Although it remains the fastest growing region, Asia is already experiencing an economic slowdown, with GDP expected to fall from 6.8 per cent in 2011 to slightly below 6 per cent in 2012.  Several countries - including China, India and Turkey - have been adversely affected by weaker demand from developed countries and by the monetary tightening they applied in 2011 to prevent a rise in inflation and asset prices.  Given the headwinds from the international economy, some developing countries have since relaxed their monetary conditions and many of them have applied countercyclical measures that are helping to boost household incomes and to maintain a much-needed shift from external to domestic demand, alongside the role of investment.   China, for example, has played a critical role in global re-balancing, being the chief engine of global growth since 2009 and having reduced its surplus markedly (from 10% of GDP in 2007 to 2% in 2012) as it shifted its economy towards domestic demand. In China and other major economies in the region, however, internal rebalancing remains unfinished as private consumption should take on a greater role relative to investment.  High wage growth will help to support this goal as well as helping to promote further external rebalancing.

High and volatile commodity prices also present a risk to the re-balancing process for the Asian region, because they can be a drag on growth.  Rising oil prices, for example, act as an immediate dampener on aggregate spending in fuel-importing countries, contracting spending more or less immediately, whereas any spending expansion from fuel-exporting countries occurs only after a lag.  However the main risk continues to be concentrated in the developed economies, where UNCTAD has long been concerned that premature and excessive fiscal austerity is choking recovery and growth unnecessarily.  The developing economies in Asia have played a major role stoking the engine of growth since the crisis, but this could be de-railed if there continues to be a decline in consumer demand from their traditional markets in the advanced economies, and the effects of a reduction in this demand would of course have further spill-over effects if it provoked a downturn in Asian household and investment demand.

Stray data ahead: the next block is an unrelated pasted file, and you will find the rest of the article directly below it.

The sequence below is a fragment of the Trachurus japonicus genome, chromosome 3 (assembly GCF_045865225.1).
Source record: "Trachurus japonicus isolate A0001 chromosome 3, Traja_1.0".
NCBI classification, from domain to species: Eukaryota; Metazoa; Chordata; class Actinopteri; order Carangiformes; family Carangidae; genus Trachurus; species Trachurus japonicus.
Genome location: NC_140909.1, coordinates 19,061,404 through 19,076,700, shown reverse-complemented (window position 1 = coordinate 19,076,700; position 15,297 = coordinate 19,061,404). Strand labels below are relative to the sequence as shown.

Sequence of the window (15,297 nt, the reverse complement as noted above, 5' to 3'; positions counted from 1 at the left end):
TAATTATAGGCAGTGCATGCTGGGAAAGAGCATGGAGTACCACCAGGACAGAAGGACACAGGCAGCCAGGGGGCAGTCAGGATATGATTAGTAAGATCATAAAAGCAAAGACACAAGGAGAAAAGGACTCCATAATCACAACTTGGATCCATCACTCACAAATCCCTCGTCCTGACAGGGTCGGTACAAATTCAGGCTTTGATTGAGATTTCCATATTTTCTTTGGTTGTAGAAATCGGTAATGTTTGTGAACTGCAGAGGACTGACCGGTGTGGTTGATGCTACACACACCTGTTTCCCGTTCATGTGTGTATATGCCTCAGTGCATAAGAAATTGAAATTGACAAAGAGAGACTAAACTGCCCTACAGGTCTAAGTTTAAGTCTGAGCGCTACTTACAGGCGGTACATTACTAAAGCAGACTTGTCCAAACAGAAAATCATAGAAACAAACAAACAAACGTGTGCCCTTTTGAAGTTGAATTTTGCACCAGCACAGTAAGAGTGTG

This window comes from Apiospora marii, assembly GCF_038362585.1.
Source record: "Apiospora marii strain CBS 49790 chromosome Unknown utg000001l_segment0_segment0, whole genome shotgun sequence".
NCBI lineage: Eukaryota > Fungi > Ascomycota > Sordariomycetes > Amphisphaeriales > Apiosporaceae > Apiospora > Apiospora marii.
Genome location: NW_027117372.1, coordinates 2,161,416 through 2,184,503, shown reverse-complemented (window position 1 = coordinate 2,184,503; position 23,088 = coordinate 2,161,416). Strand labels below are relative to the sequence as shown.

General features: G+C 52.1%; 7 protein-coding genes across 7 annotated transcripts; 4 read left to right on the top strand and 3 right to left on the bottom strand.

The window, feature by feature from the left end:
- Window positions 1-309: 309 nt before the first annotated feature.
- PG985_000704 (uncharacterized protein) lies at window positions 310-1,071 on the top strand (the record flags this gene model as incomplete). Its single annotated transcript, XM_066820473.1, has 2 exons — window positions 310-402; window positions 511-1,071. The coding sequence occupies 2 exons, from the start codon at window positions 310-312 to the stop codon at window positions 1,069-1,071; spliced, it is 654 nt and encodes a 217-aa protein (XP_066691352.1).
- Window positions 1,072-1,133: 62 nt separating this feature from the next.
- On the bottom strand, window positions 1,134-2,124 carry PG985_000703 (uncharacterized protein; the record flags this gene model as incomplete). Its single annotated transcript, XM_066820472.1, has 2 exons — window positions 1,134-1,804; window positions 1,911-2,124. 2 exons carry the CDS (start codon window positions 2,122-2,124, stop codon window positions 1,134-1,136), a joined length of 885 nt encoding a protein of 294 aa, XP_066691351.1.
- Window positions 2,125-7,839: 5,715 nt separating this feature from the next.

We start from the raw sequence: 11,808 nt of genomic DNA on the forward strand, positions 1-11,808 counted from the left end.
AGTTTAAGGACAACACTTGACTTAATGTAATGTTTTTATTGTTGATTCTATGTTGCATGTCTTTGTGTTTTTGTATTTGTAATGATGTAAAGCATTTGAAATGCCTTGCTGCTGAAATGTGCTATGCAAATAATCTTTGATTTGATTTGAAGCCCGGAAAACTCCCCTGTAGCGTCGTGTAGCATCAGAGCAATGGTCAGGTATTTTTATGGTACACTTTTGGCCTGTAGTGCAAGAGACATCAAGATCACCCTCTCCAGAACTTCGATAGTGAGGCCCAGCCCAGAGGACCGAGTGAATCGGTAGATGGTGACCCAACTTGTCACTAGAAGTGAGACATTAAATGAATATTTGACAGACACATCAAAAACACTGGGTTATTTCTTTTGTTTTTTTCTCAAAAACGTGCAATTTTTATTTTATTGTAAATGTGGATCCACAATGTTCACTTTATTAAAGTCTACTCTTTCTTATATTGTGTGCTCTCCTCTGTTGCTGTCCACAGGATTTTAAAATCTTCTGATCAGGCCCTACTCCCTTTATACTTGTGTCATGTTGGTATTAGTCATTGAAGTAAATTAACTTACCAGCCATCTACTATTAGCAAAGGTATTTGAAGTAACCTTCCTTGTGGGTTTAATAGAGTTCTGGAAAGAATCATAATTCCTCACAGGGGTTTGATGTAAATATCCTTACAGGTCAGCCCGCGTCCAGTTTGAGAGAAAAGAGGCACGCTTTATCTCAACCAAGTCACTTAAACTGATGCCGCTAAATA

And this leads me directly to the second aspect of the re-balancing that has occurred after the crisis, namely the changes in the trade balances.  Global trade rebalancing has been largely due to the decrease in China’s exports and the increase in its domestic demand. Trade imbalances for many other East and South-East Asian countries have not altered significantly.  In 2011, the trade surplus of ASEAN as a whole had recovered to its 2007 level and it is currently similar in size to that of China, at about 100 billion USD. 

The rebalancing of the last three years has been due to a number of factors:
a) the worsening terms of trade, especially for China,
b) the decrease in international demand for products collaboratively (vertically) produced by East Asian countries, and c) the increase in domestic demand in China.